Those facing this condition won’t be able to breathe easy anytime soon – it’s a health problem that affects the lungs (causing scarring), but more importantly how the lungs feed oxygen to the rest of the body.
All of your major organs – including your heart and your brain – rely on a steady supply of oxygen to function properly. Obviously, this is not good news for those who have been diagnosed with pulmonary fibrosis. Let’s take a closer look at six facts about this condition…
While some sources note that pulmonary fibrosis is diagnosed years after it actually begins in some patients, some of the associated symptoms include shortness of breath, and a persistent dry and hacking cough, according to Pulmonary Fibrosis News.
Other symptoms that may not seem as obvious include fatigue, unexplained weight loss, aching muscles and joints, and even clubbing of the fingertips, adds the source. There are other conditions that can cause these health problems, so it’s important to be assessed by a doctor.
GBHealthWatch.com explains the telltale signs of pulmonary fibrosis – including “thick and stiff” lungs, are recognized by the health world. What isn’t always known is the root cause of the problem, adds the site.
Most of the time, doctors won’t be able to trace the cause, and these cases are called idiopathic pulmonary fibrosis (IPF), it explains. The fibrosis can come on quickly or slowly in other patients, it adds. Genetics may play a role.
Pulmonary Fibrosis News explains the prognosis for most patients with this problem isn’t good. In fact, the median survival rate of patients is 2.5-years, although some patients do live a lot longer than that, it adds.
“A lack of reliable prediction models that can be used in clinical practice makes it difficult to access individual risk of mortality,” explains the site, meaning it’s difficult for doctors to predict patient outcomes. This can make it difficult to schedule final arrangements and even to time lung transplants, it adds.
The American Thoracic Society explains the highest risk group for pulmonary fibrosis is the 50-and over crowd, with men being “slightly more likely” than women to develop the disease.
Smoking raises the risk of develop the disease significantly, adds the society. We mentioned genetics earlier – this source says about 1 in 5-cases will run in families, as “there are a few known genetic changes that can be found in most of the families with the disease”. The site concludes that “one of certain abnormal genes and particular environmental exposures” puts people at higher risk.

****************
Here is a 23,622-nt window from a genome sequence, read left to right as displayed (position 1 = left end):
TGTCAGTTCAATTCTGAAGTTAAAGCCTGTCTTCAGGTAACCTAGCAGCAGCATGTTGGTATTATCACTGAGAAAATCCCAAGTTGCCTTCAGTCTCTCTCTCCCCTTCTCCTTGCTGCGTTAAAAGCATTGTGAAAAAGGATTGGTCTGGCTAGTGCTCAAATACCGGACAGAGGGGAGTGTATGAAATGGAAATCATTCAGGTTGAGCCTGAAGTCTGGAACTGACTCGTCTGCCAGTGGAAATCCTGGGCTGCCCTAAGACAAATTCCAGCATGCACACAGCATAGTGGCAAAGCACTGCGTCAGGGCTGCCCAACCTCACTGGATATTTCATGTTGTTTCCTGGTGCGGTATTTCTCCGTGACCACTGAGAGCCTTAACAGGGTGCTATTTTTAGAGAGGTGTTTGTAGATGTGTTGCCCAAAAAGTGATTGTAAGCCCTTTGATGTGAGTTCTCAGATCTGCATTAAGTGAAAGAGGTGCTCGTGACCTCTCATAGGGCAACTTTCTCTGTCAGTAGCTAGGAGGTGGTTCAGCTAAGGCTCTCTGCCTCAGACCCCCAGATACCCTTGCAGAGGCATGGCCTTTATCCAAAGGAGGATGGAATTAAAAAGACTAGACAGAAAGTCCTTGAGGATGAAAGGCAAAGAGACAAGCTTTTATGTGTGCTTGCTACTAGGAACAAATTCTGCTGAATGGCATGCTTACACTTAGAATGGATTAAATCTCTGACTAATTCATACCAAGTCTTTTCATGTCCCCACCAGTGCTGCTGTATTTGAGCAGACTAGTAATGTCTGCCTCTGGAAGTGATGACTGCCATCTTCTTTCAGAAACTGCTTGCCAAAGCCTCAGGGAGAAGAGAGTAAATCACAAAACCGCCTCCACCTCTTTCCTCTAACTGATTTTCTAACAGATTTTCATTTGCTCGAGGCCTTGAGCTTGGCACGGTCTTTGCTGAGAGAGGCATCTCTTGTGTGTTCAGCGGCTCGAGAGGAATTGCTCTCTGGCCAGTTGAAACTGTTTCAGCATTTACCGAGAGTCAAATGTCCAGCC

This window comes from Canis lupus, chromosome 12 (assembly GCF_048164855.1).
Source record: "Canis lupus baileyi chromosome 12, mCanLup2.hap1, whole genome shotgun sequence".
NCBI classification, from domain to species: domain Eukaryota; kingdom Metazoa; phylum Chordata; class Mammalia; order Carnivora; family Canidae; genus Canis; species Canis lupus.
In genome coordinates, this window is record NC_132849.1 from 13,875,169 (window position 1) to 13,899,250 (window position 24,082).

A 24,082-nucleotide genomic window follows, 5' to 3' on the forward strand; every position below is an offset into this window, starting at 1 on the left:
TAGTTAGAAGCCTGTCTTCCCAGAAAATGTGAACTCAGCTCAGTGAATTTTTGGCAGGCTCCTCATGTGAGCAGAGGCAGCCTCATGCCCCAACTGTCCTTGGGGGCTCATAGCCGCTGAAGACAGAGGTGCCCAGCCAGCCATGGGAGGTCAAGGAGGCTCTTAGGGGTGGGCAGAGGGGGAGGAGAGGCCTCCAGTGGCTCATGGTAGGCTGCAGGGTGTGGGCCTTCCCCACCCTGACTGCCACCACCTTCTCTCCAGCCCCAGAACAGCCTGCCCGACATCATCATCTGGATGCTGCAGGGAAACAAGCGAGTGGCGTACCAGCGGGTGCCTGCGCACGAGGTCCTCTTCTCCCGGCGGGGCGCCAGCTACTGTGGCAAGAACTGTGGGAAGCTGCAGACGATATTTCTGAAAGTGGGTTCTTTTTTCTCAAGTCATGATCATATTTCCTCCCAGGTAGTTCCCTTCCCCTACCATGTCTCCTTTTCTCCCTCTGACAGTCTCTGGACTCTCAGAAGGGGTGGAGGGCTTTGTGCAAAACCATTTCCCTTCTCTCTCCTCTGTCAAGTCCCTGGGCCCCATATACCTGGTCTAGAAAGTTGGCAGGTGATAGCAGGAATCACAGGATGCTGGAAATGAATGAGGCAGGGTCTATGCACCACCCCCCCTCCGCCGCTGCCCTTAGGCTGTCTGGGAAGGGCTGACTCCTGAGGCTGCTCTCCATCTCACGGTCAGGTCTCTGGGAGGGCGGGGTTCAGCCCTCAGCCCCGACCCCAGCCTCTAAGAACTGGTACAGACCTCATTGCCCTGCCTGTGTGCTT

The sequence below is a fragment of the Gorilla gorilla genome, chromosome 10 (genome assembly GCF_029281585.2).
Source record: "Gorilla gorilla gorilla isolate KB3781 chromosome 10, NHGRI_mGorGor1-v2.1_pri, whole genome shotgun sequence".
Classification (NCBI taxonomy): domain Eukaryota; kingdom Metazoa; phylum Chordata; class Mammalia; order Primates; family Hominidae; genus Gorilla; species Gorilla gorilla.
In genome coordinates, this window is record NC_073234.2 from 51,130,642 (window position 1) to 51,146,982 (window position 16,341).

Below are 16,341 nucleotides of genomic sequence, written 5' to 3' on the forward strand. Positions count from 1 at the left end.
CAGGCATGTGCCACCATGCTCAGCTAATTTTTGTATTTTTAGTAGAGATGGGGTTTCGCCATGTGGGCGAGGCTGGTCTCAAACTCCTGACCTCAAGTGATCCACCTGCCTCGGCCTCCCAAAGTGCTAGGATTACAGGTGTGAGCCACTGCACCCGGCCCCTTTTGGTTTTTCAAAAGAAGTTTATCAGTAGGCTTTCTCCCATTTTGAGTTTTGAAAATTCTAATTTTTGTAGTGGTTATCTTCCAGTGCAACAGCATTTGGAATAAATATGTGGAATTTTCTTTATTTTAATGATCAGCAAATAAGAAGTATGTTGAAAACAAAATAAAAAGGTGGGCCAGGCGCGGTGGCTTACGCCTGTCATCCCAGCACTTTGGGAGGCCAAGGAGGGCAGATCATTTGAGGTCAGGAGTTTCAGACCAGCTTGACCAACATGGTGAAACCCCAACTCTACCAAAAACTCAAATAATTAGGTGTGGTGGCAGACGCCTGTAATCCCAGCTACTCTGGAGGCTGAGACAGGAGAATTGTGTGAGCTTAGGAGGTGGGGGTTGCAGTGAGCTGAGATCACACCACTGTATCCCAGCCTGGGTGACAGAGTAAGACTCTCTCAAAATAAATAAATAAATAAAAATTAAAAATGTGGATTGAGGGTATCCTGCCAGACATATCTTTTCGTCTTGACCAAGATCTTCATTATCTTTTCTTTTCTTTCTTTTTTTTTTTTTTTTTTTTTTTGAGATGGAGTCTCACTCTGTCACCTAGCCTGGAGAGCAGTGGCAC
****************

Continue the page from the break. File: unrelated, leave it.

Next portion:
As the disease is unpredictable, treatments are delivered on a case-by-case basis. “There is no ‘standard’ or expected clinical course,” explains PulmonaryFibrosis.org. With that being said, the source outlines a number of drug and non-drug approaches to managing the disease.
Aside from lung transplants, non-pharmacologic treatments include home pulse oximetry, which is a way of monitoring blood oxygen levels, notes the source. Other non-drug methods include pulmonary rehabilitation, which are exercises for people with chronic lung diseases. Meanwhile, medications to treat the disease include the corticosteroid Prednisone, chemotherapy agent Cytoxan, and autoimmune suppressant Azathioprine among others, it adds.
Although the disease can affect more than 200-people out of 100,000 aged 75-years or older, pulmonary fibrosis itself is the most common interstitial lung disease, according to MedicinePlus.gov.
There are many types of interstitial lung disease, although they are all characterized by inflammation and damage to the lung tissues. The lungs contain tiny air sacs called alveoli, which are responsible for absorbing oxygen. The interstitium is the tissue around these air sacs, explains the source.